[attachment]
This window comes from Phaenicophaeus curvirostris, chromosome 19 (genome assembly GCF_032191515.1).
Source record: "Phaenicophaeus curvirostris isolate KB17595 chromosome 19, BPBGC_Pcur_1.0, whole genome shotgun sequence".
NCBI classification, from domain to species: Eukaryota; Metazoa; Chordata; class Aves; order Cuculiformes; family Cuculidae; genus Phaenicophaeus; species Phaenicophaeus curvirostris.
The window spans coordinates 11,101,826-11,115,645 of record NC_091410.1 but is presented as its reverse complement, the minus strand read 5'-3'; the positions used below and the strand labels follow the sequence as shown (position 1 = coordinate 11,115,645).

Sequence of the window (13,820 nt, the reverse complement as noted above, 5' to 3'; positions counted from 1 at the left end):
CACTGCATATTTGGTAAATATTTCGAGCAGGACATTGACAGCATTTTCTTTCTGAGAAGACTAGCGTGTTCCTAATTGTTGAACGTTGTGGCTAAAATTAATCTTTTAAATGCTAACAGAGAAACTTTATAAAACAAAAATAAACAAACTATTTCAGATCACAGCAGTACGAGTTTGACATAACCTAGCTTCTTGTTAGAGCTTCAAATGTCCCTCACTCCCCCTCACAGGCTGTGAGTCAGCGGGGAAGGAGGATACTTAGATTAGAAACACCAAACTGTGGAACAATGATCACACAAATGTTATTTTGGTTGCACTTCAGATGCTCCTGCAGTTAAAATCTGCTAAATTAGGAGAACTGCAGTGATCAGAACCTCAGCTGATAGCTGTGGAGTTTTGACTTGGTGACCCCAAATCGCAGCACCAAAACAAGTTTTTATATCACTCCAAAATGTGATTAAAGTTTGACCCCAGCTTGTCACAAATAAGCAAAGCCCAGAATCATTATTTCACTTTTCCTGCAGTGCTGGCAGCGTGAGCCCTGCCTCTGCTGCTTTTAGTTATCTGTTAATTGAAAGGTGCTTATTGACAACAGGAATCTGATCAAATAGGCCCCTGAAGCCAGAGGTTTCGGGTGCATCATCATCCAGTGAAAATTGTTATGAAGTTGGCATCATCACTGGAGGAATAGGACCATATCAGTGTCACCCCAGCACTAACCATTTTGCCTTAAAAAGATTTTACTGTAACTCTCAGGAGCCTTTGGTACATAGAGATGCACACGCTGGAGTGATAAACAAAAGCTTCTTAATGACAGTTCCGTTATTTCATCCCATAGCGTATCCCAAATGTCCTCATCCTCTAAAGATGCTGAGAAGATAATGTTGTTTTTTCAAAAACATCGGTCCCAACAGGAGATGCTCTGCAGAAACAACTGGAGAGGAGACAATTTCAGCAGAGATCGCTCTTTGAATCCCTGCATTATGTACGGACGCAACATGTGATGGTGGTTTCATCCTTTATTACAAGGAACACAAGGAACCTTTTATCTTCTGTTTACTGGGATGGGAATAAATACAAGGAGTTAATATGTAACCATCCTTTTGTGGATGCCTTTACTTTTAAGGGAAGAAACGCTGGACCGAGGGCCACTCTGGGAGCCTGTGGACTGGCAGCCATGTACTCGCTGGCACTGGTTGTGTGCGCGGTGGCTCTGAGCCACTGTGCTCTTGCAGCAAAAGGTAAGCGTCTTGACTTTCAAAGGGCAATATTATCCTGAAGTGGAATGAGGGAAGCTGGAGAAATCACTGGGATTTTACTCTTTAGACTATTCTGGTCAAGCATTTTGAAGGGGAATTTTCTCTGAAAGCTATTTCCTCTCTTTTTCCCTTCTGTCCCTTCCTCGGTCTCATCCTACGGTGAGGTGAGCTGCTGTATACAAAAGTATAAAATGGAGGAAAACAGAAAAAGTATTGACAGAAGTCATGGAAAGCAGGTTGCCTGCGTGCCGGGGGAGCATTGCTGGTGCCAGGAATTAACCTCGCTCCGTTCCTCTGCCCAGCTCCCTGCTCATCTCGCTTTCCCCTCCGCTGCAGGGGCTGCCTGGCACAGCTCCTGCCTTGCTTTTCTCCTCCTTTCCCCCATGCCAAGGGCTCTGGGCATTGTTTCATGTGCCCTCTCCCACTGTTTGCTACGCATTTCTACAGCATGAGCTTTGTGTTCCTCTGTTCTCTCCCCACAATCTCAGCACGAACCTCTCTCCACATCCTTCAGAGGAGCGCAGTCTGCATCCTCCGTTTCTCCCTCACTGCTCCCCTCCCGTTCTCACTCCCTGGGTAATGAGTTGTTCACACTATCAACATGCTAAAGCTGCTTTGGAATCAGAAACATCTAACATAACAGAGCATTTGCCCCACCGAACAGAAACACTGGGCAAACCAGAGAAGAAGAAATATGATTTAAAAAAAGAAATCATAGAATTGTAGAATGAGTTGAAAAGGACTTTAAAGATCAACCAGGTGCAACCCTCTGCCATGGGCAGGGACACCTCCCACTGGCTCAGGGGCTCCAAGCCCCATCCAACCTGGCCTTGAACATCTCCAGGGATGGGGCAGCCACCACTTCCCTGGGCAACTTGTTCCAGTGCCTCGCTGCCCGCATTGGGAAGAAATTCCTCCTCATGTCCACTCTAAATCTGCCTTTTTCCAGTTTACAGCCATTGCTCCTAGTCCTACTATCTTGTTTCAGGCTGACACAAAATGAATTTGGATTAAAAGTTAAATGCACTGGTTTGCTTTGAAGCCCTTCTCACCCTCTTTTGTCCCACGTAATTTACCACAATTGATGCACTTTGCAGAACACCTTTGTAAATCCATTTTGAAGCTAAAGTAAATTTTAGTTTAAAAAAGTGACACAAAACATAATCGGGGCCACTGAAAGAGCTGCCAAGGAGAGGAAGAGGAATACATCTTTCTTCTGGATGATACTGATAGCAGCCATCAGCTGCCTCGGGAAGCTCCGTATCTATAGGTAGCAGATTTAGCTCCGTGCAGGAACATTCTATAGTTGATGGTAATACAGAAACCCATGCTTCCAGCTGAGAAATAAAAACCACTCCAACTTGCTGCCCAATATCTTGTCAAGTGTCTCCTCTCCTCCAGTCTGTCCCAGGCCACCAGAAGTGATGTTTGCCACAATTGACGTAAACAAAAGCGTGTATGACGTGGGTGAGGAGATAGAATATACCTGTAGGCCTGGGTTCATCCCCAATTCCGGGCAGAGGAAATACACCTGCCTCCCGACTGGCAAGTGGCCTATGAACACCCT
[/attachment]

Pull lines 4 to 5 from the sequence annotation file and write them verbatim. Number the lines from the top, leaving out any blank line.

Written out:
The window spans coordinates 11,101,826-11,115,645 of record NC_091410.1 but is presented as its reverse complement, the minus strand read 5'-3'; the positions used below and the strand labels follow the sequence as shown (position 1 = coordinate 11,115,645).

Sequence of the window (13,820 nt, the reverse complement as noted above, 5' to 3'; positions counted from 1 at the left end):